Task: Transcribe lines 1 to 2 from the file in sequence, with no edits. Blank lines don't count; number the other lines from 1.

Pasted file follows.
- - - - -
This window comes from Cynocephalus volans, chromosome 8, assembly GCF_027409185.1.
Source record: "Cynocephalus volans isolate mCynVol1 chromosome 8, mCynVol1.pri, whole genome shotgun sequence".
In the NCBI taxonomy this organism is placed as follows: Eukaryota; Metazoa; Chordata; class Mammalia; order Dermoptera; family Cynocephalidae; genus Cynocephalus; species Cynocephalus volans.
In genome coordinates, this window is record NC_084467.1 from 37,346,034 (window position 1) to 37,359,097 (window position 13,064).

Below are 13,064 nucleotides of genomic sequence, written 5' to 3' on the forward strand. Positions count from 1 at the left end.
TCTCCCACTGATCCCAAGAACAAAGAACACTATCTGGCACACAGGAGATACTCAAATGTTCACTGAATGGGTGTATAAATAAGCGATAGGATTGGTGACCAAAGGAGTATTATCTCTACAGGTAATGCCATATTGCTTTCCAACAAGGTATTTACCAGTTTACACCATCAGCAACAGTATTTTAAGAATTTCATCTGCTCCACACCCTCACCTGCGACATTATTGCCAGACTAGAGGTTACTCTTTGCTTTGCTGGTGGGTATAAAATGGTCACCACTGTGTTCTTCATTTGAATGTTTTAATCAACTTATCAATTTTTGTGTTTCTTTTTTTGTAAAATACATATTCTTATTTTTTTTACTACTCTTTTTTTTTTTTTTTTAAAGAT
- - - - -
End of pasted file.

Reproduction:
This window comes from Cynocephalus volans, chromosome 8, assembly GCF_027409185.1.
Source record: "Cynocephalus volans isolate mCynVol1 chromosome 8, mCynVol1.pri, whole genome shotgun sequence".